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Technique of winning; Impact Fitness Martial Arts ready to take to the national stage

Impact Martial Arts and Fitness is starting to build momentum toward becoming a perennial power in martial arts competitions.

After crowning 10 state champions last season, Impact had 13 state championships this year under the guidance of Troy Williams. The gym also had competitors amongst the 4,500 martial artists at nationals the last two years.

Impact has competitors ranging from young children who are trying martial arts for the first time to experienced martial arts who have competed for years.

One thing is for sure, everybody who trains at Impact learns discipline and focus as well as the skills it takes to compete.

“It builds their self esteem and their confidence,” Williams said. “Some kids just do form and they’ll come out and do it front of two thousand people without a partner. Some kids have their confidence go up and it helps with everything from school to daily life. These kids get better grades and their disciplined. I run a tight ship in here.”

Impact competes in six competitions per year leading up to the state meet. The group meets on Tuesdays to focus on self defense and it works on sparring on Thursday nights.

Impact Fitness had several places in the top three places at the state level championships including 13 champions. Pictured are front row, from left: Ava Wahlstrom, Addison Foote, Noah Graves and Briar Palumbo. Second row: Gabe Denhartog, Caitlin Lura and Katynne Fisher. Back row: Riley Maloney, Owen Wahlstrom, Troy Williams and Brian Wahlstrom. Not pictured: Robert Andrews and Madison Duenes.

Impact Fitness had several places in the top three places at the state level championships including 13 champions. Pictured are front row, from left: Ava Wahlstrom, Addison Foote, Noah Graves and Briar Palumbo. Second row: Gabe Denhartog, Caitlin Lura and Katynne Fisher. Back row: Riley Maloney, Owen Wahlstrom, Troy Williams and Brian Wahlstrom. Not pictured: Robert Andrews and Madison Duenes.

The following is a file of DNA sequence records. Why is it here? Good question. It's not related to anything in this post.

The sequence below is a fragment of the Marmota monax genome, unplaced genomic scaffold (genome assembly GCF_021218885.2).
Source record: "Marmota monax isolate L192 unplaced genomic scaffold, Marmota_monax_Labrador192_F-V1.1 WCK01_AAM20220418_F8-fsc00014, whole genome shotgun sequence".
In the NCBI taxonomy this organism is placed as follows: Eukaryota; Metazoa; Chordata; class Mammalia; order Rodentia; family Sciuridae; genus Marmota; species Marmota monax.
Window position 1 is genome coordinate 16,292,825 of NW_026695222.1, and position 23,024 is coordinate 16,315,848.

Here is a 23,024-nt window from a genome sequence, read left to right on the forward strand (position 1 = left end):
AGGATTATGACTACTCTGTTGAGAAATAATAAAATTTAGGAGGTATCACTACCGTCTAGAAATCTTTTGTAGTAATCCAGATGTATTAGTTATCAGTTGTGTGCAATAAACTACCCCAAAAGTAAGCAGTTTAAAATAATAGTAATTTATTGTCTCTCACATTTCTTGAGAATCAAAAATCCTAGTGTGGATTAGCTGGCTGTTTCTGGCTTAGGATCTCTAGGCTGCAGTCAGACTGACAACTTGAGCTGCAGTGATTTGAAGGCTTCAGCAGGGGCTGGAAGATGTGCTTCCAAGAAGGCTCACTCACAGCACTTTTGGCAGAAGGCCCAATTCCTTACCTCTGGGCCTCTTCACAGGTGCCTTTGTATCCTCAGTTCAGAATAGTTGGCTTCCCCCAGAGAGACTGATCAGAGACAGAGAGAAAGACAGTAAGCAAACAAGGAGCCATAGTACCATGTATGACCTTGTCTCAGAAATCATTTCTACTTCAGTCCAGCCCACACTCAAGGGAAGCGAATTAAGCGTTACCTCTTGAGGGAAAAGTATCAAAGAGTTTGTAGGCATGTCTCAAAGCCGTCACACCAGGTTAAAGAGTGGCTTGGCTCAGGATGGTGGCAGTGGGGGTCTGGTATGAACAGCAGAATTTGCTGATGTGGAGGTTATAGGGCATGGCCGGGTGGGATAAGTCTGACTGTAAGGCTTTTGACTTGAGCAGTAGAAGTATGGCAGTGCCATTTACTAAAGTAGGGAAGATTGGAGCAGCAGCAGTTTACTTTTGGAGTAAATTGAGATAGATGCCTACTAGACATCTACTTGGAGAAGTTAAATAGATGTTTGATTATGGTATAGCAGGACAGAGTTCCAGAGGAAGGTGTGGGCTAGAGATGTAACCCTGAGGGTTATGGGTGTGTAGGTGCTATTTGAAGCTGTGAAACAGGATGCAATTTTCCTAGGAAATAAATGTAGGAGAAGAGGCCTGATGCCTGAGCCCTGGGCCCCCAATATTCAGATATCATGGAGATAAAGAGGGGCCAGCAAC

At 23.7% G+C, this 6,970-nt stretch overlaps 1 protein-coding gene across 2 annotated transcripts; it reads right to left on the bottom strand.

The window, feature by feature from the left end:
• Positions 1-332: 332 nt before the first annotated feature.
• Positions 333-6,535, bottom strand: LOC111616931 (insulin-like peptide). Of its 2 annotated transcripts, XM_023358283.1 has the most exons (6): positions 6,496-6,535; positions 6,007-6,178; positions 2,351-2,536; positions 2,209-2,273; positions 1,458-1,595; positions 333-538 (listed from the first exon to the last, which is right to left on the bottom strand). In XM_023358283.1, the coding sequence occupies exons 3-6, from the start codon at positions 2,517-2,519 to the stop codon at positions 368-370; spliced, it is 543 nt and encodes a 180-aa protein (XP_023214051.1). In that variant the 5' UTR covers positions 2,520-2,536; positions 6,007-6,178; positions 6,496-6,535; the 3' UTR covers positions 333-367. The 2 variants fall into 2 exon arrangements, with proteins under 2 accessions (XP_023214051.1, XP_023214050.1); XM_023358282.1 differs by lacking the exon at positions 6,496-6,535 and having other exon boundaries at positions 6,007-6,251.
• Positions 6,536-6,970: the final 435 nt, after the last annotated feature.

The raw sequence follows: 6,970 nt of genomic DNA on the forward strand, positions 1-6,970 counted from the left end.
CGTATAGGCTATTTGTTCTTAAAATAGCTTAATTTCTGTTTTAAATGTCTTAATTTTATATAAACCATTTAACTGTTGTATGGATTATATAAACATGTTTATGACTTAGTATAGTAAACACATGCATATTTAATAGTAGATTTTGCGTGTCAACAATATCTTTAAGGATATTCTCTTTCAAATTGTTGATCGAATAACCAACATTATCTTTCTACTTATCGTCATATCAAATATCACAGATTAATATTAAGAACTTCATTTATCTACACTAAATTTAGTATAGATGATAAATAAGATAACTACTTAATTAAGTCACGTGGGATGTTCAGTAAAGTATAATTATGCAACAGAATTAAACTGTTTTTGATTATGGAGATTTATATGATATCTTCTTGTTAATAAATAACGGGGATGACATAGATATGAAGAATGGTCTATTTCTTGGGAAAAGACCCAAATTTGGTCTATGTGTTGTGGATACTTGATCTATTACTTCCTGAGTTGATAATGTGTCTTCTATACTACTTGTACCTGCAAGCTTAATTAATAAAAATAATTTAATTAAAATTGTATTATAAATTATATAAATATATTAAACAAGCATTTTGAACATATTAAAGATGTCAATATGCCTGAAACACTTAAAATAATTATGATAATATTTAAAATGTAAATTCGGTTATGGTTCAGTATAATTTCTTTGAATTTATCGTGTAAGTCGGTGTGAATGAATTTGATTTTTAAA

Owen Wahlstrom, a 13-year old, said that his martial arts training has carried over to his studies. He’s also learned some strong physical tools.

“I learn how to defend myself if I ever need to. That’s why I do it,” Owen said.

Owen didn’t win a state title, but he lost to Impact teammate Gabe Denhartog, 13. Both boys said that it felt good to represent the same team in the title match.

Williams was happy to have two Impact competitors in the match, but he wasn’t able to pick one to cheer for.

“I just walked away and held my hands up. I couldn’t have been more proud,” Williams said.

The competitions require plenty of focus from the competitors as they are based on a point system and all different types of martial arts are used. Within a blink of an eye, a competitor could be eliminated if they falter or slip up.

“It’s a quick game and it’s single elimination,” Williams said. “Three kicks and a punch and you could be done for the day. It’s impressive that we’ve had so much success.”

Williams said that matches get more intense when the ranks get higher and Austin has had one of the top competitors at the high level as Robert Andrews, a 24-year old, hasn’t lost in a competition and he won two national titles in 2015 and Jerry McCarthy took second in nationals in the 40 and over competition, despite being in his late 60s.

While winning state championships and staying competitive is nice, Williams said he also makes sure that his martial artists aren’t looking to use what they learn for bad causes.

“My kids don’t start fights and there is a no bullying sign in the gym,” Williams said. “They have to stay disciplined.”